Daily monitoring of nucleated red blood cells in the blood of surgical intensive care patients

Clin Chim Acta. 2006 Apr;366(1-2):329-35. doi: 10.1016/j.cca.2005.11.022. Epub 2006 Jan 4.


Background: In intensive care patients the appearance of nucleated red blood cells (NRBC) in blood is associated with a variety of severe diseases. Generally, when NRBCs are detected in the patients' blood the prognosis is poor.

Material and methods: In the present study the detection of NRBCs was used for a day-to-day monitoring of 284 surgical intensive care patients.

Results: NRBCs were found at least once in 32.0% of all patients. The mortality of NRBC-positive patients was 44.0% (40/91); this was significantly higher (P<0.001) than the mortality of NRBC-negative patients (4.2%, 8/193). With regard to intensive care mortality, NRBCs in blood showed sensitivity and specificity of 83.3% and 78.9%, respectively. The area under curve (C-statistic) was 0.86. Mortality increased with increasing NRBC concentration. All patients with more than 2000 NRBCs/microl died. Moreover, mortality increased with increasing frequency of occurrence. When after first detection of NRBCs in blood, during the further course of intensive care treatment the NRBCs have disappeared from the circulation, the mortality again decreased to values of NRBC-negative patients. The detection of NRBCs is associated with an increased mortality rate, the odds ratio after adjustment for other laboratory prognostic indicators being 1.8 (P<0.001) for each increase in the NRBC category (1-40/microl; 41-80/microl; 81-240/microl, >240/microl). NRBCs were detected for the first time, on average, 9 days (median 5 days) before death.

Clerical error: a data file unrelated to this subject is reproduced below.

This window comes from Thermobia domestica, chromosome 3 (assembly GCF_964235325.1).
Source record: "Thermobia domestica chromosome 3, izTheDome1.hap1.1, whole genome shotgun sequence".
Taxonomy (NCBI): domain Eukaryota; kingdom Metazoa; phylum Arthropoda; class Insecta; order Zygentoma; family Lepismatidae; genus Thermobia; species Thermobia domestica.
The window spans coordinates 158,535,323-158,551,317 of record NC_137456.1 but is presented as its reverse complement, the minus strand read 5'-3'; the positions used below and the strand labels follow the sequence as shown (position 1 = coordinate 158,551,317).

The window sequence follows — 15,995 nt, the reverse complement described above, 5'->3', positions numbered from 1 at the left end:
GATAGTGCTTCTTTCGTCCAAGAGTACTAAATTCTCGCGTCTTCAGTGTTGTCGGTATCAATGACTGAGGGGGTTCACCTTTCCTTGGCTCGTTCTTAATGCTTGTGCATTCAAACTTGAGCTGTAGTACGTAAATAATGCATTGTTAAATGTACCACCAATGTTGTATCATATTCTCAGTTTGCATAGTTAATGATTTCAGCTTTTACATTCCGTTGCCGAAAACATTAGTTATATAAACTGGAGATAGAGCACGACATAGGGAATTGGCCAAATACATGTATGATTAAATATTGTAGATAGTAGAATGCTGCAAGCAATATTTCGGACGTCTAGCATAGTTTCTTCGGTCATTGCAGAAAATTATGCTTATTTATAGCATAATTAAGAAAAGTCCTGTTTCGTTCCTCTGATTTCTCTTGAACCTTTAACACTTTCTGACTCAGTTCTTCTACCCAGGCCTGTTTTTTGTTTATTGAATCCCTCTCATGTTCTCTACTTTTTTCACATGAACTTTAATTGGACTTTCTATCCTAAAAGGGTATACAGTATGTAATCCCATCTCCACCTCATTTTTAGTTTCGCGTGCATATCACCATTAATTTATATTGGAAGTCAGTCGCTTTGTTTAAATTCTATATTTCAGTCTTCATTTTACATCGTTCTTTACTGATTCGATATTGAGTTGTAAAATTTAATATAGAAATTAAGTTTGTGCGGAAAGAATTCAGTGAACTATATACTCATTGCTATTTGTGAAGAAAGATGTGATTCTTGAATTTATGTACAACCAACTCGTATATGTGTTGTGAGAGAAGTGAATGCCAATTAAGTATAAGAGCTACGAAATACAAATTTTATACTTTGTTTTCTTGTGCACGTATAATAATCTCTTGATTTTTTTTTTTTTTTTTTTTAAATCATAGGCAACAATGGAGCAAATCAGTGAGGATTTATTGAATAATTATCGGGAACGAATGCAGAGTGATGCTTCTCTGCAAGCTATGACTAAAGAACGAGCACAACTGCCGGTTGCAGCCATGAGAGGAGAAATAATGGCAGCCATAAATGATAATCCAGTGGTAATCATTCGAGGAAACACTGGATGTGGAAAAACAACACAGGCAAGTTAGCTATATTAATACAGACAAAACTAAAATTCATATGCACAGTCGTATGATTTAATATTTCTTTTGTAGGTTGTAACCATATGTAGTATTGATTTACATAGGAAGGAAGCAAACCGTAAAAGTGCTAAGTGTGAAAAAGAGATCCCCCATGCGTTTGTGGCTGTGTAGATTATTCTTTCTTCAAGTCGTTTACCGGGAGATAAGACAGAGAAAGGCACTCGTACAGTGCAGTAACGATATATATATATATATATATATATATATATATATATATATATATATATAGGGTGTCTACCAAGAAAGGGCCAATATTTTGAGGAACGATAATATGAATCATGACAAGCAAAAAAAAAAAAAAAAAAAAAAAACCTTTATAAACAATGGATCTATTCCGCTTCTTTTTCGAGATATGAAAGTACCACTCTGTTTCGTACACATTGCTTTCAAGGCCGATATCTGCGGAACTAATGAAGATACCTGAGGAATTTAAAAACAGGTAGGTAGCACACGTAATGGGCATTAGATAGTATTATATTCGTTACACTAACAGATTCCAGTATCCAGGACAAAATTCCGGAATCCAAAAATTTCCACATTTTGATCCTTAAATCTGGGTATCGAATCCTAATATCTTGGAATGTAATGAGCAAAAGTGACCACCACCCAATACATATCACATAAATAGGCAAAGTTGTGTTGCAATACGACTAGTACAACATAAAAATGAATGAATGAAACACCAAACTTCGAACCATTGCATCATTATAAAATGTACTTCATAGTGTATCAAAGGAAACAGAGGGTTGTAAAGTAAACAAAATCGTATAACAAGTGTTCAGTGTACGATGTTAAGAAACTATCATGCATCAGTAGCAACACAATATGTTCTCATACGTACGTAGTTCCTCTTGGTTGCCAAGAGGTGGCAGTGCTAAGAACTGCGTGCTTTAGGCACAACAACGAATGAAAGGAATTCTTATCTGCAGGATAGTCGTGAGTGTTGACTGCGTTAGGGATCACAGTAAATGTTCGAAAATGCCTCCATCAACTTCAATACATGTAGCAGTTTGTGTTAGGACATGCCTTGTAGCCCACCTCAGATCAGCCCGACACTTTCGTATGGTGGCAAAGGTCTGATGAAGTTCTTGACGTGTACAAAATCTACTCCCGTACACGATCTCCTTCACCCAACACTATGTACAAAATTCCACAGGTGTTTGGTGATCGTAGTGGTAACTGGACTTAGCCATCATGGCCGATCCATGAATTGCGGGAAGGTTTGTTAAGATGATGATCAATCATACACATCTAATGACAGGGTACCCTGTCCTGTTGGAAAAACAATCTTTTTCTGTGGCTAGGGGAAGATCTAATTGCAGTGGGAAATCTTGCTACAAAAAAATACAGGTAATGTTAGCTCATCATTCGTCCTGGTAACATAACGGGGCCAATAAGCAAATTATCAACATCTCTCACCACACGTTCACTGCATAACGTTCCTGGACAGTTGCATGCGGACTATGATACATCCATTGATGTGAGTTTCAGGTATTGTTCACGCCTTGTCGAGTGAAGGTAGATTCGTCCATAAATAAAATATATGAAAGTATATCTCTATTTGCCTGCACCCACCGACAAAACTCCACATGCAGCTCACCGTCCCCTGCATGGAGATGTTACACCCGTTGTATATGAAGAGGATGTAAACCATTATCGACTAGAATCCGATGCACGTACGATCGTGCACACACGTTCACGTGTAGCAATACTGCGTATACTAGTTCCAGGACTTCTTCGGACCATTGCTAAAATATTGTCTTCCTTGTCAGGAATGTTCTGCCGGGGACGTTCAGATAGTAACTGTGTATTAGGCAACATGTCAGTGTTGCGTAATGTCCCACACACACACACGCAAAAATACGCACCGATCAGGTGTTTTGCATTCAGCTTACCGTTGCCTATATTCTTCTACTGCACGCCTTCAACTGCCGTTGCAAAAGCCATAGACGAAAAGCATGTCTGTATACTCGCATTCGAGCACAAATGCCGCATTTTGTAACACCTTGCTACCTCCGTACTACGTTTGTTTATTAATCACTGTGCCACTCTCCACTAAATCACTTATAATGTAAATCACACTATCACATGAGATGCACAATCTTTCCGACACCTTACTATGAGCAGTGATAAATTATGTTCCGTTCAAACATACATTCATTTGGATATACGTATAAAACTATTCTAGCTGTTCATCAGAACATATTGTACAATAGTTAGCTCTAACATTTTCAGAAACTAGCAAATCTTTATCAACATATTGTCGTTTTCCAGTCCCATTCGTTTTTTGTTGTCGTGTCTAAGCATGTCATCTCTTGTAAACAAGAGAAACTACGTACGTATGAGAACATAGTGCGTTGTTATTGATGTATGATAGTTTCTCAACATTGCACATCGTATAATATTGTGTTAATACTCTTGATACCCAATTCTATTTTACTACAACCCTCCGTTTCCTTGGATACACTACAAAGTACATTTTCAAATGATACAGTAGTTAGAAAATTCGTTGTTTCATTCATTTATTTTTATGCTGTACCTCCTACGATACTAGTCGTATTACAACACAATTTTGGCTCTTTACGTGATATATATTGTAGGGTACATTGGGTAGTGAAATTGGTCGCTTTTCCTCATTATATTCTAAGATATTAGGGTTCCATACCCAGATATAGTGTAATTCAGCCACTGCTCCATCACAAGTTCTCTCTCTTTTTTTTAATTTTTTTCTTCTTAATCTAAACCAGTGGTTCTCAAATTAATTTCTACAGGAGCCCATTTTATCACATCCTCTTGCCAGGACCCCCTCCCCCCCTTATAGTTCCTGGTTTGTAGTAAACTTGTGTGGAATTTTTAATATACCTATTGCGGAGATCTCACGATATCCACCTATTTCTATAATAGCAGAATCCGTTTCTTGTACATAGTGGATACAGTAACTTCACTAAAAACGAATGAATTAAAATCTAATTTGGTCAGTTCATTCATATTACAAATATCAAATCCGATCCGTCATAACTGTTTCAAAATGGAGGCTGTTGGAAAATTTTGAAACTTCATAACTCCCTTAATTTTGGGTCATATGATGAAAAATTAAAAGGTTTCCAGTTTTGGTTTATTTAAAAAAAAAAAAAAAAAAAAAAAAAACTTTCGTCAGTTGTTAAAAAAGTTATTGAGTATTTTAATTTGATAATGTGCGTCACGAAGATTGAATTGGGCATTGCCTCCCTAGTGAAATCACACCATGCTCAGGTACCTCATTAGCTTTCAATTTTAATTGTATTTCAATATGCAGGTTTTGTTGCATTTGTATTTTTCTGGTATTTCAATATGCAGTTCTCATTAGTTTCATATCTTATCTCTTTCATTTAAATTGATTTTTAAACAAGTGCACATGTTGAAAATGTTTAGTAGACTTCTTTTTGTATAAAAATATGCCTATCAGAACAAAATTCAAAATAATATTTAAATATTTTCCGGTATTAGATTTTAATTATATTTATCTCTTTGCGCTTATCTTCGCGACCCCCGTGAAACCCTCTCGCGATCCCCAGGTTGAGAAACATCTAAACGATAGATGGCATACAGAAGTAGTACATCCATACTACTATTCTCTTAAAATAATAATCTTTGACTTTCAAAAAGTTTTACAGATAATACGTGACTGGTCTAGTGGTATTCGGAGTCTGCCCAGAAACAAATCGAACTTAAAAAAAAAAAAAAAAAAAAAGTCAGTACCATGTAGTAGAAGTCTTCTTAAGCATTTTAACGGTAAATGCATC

Conclusions: The routine analysis of NRBC in blood is of potential prognostic power with regard to mortality of critically ill patients. Therefore, this parameter could possibly serve as a daily indicator of patients at high mortality risk.

MeSH terms

  • Adolescent
  • Adult
  • Aged
  • Aged, 80 and over
  • Blood Cell Count
  • Critical Care / statistics & numerical data
  • Erythroblasts / cytology*
  • Female
  • General Surgery
  • Humans
  • Intensive Care Units*
  • Logistic Models
  • Male
  • Middle Aged
  • Monitoring, Physiologic / methods*
  • Prognosis
  • Risk Factors
  • Survival Analysis
  • Time Factors